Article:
Editor’s note: The U.S. Supreme Court will hear oral arguments Nov. 1 on the question of whether the Biden administration has legal standing to challenge Texas Senate Bill 8. The Court did not stop Texas from enforcing the law before the justices hear arguments and make a ruling.
The AMA and ACOG filed a joint brief that urged the “the Supreme Court to protect the health and well-being of patients in Texas” by lifting the 5th Circuit’s “baseless decision to stay the injunction properly issued by the district court in this case.”
Justice Sonia Sotomayor dissented in the court’s decision to not halt the law’s enforcement before the hearing, writing: “The promise of future adjudication offers cold comfort … for Texas women seeking abortion care, who are entitled to relief now.”
What’s the news: The AMA and the American College of Obstetricians and Gynecologists (ACOG) led a coalition of 19 health care associations in filing an amicus brief that urges the 5th U.S. Circuit Court of Appeals to affirm a district court’s injunction to stop a Texas law banning abortion at roughly six weeks from being enforced while the litigation moves forward.
The Texas legislation, Senate Bill 8 (SB 8) invites private parties to file civil lawsuits against anyone performing or “aiding and abetting” an abortion. A successful civil lawsuit under the law would entitle plaintiffs to collect a minimum of $10,000 for each abortion challenged.
Why it’s important: The law “represents a harmful, unconstitutional and unethical intrusion into the ability of women in Texas to seek essential medical care” and is “contrary to patient health, well-settled law and the core principles of medical ethics,” the brief tells the court in the case, U.S. v. Texas.
“SB 8 places clinicians in an impossible position: they cannot provide the best available medical care consistent with the foregoing ethical principles without risking substantial legal and personal penalties. Indeed, by creating liability for any person … SB 8 not only prevents abortions but it prevents clinicians from practicing medicine,” says the brief.
Other organizations joining the AMA-ACOG brief include the:
- American Academy of Pediatrics.
- American Academy of Family Physicians.
- American College of Nurse-Midwives.
- American College of Osteopathic Obstetricians and Gynecologists.
- American College of Physicians.
- American Gynecological and Obstetrical Society.
- National Association of Nurse Practitioners in Women’s Health.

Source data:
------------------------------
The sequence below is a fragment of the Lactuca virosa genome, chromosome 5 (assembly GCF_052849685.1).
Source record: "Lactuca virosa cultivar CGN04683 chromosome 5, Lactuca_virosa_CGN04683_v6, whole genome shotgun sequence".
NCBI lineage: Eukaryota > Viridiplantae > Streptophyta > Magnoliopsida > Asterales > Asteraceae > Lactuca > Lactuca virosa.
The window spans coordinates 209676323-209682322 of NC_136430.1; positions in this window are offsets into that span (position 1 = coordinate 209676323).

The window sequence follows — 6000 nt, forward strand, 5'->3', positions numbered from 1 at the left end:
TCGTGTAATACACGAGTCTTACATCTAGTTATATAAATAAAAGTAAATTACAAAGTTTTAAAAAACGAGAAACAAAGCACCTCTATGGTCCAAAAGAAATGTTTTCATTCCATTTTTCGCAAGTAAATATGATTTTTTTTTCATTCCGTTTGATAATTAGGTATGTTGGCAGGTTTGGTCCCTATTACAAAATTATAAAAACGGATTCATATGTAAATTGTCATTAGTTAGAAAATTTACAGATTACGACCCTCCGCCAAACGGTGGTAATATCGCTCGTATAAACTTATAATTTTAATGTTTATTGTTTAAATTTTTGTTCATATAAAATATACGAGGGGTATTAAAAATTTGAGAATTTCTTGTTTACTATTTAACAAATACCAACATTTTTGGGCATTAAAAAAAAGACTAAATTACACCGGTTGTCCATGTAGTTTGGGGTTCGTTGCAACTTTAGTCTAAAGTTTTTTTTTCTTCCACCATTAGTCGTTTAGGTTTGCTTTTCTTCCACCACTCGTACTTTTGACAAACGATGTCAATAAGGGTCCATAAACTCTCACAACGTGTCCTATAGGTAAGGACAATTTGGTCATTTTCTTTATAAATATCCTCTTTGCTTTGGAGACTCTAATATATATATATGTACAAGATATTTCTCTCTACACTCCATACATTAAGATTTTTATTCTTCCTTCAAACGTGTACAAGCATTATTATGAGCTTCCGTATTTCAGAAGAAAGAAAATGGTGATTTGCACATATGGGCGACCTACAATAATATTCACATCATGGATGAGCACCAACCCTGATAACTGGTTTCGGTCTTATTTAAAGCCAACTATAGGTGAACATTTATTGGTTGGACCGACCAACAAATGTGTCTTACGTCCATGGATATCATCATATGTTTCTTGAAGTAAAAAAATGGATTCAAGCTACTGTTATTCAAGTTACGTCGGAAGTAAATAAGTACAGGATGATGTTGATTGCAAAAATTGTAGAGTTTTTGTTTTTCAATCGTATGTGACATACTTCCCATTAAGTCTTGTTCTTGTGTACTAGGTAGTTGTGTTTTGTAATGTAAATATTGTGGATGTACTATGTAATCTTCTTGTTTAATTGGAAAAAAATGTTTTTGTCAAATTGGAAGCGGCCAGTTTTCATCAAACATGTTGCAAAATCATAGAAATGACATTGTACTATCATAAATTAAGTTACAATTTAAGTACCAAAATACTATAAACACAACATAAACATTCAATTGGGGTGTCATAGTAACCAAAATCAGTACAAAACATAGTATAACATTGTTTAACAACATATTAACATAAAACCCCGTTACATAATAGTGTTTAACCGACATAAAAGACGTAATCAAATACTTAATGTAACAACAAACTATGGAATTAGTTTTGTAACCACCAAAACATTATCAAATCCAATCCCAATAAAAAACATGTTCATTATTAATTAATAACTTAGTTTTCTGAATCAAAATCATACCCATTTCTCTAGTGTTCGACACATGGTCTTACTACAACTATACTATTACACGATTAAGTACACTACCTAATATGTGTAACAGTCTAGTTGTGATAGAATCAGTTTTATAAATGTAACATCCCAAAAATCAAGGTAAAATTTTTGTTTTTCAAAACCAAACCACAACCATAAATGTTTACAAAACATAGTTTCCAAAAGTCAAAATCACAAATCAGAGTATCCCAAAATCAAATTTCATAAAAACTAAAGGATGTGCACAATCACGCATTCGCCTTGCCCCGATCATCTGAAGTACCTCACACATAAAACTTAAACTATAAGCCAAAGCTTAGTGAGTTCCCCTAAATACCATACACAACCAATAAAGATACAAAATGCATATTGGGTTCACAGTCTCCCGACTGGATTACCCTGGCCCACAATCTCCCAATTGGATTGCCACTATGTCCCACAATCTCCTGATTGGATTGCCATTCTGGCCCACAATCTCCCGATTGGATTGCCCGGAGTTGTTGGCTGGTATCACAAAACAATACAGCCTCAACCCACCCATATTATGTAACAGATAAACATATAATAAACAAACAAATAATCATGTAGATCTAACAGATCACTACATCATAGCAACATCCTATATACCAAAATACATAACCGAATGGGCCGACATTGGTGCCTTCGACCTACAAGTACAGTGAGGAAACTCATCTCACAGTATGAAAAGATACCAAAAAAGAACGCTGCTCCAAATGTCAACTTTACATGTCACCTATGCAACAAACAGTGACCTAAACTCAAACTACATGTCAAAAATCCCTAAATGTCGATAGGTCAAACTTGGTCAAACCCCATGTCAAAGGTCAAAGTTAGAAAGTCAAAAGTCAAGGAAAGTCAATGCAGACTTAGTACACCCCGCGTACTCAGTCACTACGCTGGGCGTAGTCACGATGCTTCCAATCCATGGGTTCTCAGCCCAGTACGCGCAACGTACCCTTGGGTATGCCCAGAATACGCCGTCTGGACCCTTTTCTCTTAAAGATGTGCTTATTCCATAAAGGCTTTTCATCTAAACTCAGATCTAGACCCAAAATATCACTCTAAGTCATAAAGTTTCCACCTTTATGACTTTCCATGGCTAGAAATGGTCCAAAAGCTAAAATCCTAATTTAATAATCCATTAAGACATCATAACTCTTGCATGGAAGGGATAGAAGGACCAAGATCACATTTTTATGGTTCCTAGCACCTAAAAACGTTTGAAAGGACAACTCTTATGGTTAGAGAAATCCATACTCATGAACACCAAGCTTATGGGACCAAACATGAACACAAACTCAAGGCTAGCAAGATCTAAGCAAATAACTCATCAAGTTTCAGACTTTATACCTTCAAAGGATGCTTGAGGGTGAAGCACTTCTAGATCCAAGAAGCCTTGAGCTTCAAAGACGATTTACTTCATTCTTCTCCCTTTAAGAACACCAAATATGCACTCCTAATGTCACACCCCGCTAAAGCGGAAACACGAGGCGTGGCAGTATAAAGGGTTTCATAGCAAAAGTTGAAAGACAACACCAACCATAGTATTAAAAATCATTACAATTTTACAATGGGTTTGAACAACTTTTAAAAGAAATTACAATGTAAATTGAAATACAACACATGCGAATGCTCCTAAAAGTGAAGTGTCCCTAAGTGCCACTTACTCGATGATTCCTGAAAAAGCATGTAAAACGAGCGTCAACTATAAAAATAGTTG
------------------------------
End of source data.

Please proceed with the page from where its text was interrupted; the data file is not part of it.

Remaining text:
- Society for Maternal Fetal Medicine.
AMA President Gerald E. Harmon, MD, a South Carolina family physician, said “the American Medical Association stands firmly against government interference in the clinical exam room, particularly laws and regulations like Texas SB 8 that criminalize the practice of medicine, obstruct the delivery of evidence-based care, and undermine the patient-physician relationship.”
Studies have shown that when women face barriers to reproductive health care, they are more likely to rely on harmful self-induction tactics. Those forced to carry a pregnancy to term “will face significantly greater risk to maternal health and mortality due to SB 8,” says the brief. “This is particularly concerning given that the maternal mortality rate in Texas is one of the highest in the United States.”
And the law is disproportionately harmful to people from historically marginalized communities, people with low incomes and those living in rural areas, Dr. Harmon said.
“The deeply inequitable impact that this law will have on already-marginalized patients’ access to reproductive health care is dangerous and unconstitutional,” he said. “We must immediately stop this unnecessary government overreach into physicians’ clinical judgment—or risk irreparable harm to the health of our patients in Texas and the overall health of the nation.”
Learn more: The AMA recently filed a friend-of-court brief (PDF) brief with ACOG and nearly 30 other organizations supporting a clinic and others challenging a Mississippi state law that bans abortion procedures after the first 15 weeks of pregnancy. The case, Dobbs v. Jackson Women’s Health Organization, is before the U.S. Supreme Court and threatens to overturn abortion-rights protections the high court established under Roe v. Wade nearly 50 years ago.
The AMA also filed an amicus brief with ACOG and others in a South Carolina case before the 4th U.S. Circuit Court of Appeals that will decide the constitutionality of a law in that state that bans nearly all abortions after six weeks’ gestation. The brief urges the court to affirm a district court preliminary injunction that stops the law from taking place while the lawsuit, Planned Parenthood South Atlantic et al. v. Wilson et al., works its way through the court system.